But the opposite is true in Australia.
The report by Bloomberg New Energy Finance says China and the US led a total renewable investment pool of $63 billion in the last three months.
The money mainly went into wind and solar projects. By contrast just $40 million was invested in renewable projects in Australia – the lowest total since 2001.
Analysts here are blaming the uncertainty over the future of the renewable energy target for the downturn.”
An ABC listener would never know how many other countries are pulling out of renewables, because neither ABC journalist David Mark or Mark Colvin asked hard questions of the Bloomberg “New Energy” Finance corp, or the Clean Energy Council representative.
“DAVID MARK: What do you put that down to?
KOBAD BHAVNAGRI: This is almost entirely, in fact this is entirely due to the Coalition Governments review of the renewable energy target, in which it’s considering options to lower the target or scrap it all together have put the complete brakes on investment in the sector. No one is prepared to invest dollars and put shovels in the ground in a policy that maybe torn up all together.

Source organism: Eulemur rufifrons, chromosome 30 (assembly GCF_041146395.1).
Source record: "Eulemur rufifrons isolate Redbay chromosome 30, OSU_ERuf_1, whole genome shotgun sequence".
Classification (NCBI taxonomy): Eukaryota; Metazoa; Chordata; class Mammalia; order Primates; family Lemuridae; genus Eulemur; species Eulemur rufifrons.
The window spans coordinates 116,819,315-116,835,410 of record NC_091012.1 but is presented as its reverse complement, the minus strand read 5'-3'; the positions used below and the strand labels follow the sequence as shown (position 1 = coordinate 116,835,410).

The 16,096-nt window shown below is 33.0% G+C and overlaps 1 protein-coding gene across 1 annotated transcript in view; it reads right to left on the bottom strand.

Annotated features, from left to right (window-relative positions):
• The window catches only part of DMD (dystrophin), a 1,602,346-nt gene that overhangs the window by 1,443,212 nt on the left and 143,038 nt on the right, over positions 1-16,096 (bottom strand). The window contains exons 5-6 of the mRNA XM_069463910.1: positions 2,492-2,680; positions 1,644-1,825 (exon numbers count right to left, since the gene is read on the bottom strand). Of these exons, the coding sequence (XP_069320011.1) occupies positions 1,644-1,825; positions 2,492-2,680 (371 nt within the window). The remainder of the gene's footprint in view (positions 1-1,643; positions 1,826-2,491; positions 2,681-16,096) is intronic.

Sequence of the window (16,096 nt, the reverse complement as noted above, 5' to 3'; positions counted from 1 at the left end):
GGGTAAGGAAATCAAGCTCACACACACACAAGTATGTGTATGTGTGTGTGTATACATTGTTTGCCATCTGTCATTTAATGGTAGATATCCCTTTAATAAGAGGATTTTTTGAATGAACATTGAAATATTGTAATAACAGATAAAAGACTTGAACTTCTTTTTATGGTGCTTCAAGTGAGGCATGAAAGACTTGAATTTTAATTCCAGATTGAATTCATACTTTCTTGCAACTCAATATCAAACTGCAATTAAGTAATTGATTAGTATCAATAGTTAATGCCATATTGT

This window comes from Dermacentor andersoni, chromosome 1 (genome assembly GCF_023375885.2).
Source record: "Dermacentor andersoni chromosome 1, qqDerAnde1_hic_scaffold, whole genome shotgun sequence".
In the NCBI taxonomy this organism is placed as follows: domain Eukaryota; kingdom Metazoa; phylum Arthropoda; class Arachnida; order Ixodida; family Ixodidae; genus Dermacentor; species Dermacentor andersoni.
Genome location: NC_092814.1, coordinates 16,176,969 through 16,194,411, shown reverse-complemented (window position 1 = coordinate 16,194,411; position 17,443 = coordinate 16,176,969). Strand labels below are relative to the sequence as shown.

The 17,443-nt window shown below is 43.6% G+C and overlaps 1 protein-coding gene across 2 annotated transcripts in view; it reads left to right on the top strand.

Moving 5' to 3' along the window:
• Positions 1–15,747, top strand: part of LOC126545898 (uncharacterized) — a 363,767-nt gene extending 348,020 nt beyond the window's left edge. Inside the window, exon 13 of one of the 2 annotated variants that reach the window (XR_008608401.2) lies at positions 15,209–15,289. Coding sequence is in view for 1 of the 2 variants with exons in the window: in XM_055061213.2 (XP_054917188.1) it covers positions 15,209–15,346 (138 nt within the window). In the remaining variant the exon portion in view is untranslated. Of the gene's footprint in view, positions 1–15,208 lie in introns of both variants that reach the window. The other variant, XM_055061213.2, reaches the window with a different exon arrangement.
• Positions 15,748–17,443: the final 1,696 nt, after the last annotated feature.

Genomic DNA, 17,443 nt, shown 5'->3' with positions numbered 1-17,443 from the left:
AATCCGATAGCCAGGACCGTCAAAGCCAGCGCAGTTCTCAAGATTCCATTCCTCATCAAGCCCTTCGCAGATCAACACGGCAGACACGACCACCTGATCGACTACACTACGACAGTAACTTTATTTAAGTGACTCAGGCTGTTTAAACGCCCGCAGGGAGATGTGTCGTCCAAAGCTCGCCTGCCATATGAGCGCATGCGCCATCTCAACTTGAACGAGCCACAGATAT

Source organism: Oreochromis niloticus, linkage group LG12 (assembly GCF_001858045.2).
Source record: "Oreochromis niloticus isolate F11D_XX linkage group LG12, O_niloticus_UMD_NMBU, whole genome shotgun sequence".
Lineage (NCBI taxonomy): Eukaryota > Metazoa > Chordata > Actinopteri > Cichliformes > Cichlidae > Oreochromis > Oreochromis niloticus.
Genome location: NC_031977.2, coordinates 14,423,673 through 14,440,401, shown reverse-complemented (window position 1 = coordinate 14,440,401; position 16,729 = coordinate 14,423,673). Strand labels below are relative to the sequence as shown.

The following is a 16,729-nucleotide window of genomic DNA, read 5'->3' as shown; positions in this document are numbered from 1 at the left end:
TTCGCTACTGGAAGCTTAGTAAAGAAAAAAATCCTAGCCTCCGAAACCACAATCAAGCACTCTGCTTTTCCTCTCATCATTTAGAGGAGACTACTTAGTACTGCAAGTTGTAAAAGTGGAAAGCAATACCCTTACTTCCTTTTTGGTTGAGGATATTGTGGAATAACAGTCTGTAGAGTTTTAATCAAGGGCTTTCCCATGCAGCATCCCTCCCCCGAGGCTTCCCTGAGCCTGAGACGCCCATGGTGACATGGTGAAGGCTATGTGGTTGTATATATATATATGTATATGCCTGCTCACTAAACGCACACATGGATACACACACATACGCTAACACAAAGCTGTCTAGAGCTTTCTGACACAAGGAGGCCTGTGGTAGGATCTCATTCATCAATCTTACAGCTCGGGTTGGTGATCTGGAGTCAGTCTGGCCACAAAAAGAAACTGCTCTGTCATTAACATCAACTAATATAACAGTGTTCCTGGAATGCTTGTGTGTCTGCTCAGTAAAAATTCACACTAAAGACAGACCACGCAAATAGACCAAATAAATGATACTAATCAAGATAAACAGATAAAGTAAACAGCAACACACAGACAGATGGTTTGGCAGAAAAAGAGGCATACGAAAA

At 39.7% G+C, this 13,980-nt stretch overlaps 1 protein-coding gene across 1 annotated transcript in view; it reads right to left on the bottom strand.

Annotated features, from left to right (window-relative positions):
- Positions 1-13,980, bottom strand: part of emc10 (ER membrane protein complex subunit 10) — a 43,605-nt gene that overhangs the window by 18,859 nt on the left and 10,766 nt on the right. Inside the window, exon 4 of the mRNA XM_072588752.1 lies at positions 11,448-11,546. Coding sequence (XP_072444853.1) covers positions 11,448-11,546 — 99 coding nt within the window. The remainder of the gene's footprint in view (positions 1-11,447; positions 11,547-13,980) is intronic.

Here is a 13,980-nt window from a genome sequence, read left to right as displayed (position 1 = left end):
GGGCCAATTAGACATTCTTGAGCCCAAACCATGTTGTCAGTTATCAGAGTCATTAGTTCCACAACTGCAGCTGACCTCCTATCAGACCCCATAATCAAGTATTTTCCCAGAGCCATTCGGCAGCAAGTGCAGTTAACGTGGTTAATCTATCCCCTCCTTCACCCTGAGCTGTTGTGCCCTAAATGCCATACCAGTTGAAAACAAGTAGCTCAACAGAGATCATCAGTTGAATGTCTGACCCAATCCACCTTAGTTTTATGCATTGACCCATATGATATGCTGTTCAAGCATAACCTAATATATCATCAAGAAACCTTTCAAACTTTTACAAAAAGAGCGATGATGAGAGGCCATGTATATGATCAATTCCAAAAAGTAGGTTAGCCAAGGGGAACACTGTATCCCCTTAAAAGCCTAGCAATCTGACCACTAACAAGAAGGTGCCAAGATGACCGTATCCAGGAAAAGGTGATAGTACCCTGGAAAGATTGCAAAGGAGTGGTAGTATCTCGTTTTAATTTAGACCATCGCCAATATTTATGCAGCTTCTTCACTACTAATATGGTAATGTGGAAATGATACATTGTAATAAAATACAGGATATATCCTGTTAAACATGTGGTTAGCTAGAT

DAVID MARK: What does that say Kobad Bhavnagri, that countries like the United States and China, which were the ones which were seen to be dragging the chain on action on climate and also on renewable energy are now leading the way and yet Australia has almost slowed to a halt?
KOBAD BHAVNAGRI: Yeah will it shows that Australia on the policy front is really now going in a direction that’s counter to the rest of the world. For a long time there’s been a perception created that Australia was really leading the pack and that the rest of the world in particular China and the US were going slower and we were putting our neck out in front.